Ingredients > Silica/Silicon Dioxide

Silica: Top Health Benefits For A Healthy Lifestyle

What Is Silica?

What is silica? Well, in nature, you’ll find silica taking the form of quartz or sand. Silica (aka Silicon dioxide or SiO2) occurs naturally in the earth’s crust. It can also be found in the planet’s water sources, its animals, and even in various kinds of plants. Furthermore, silicates (any member of a family of negatively charged ions made up of both silicon and oxygen) are also naturally consumed as a part of the human diet.1

But silica has found another purpose within the pharmaceutical industry. In fact, silica has several different uses when it comes to tablet-making for supplements. For instance, it is sometimes employed as an adsorbent (that means it can allow any number of liquids, gasses, or dissolved solids to adhere to it). Sometimes, silica is utilized as a disintegrant, causing therapeutic substances to disintegrate and release when they come into contact with water. Moreover, silica appears to be biologically inert. It is viewed as safe by the FDA.2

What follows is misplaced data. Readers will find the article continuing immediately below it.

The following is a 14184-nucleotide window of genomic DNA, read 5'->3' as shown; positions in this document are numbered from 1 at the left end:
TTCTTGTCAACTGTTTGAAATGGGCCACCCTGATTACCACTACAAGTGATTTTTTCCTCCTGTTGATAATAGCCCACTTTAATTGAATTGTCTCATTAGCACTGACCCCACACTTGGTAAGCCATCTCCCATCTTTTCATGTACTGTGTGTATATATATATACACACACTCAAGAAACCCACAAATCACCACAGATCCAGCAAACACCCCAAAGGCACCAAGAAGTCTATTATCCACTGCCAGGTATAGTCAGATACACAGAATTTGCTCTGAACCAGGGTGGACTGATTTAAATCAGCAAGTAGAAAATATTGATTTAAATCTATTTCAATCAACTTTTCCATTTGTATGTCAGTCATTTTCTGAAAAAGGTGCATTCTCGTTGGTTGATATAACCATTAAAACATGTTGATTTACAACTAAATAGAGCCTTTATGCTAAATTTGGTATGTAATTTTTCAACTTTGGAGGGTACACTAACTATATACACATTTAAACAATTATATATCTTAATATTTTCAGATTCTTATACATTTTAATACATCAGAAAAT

Silicon and oxygen are two of the earth’s most abundant natural compounds. In fact, silicon dioxide is the second most abundant element in the earth’s crust.3

In the earth’s water sources, however, silicon is somewhat scarce. But here’s what’s so interesting: several microorganisms are able to extract dissolved silica from their aqueous habitats and deposit it into their skeletons in a relatively insoluble form.4

History Of Silica

Swedish scientist Baron Jöns Jacob Berzelius is credited with the discovery of silica in 1823. He deemed silicon an element and discovered it while preparing elementary silicon from potassium fluosilicate. Not only did Berzelius study silicon’s properties, but he also converted it to silicon dioxide by combustion. This proved it was a compound. Berzelius named the new element silicium (which he derived from the Latin word for “quartz”).5

Silicon dioxide is one of the most useful elements on the planet. It’s not only used in supplements, but it is also employed in electronics, ceramics, construction materials, and glass.6



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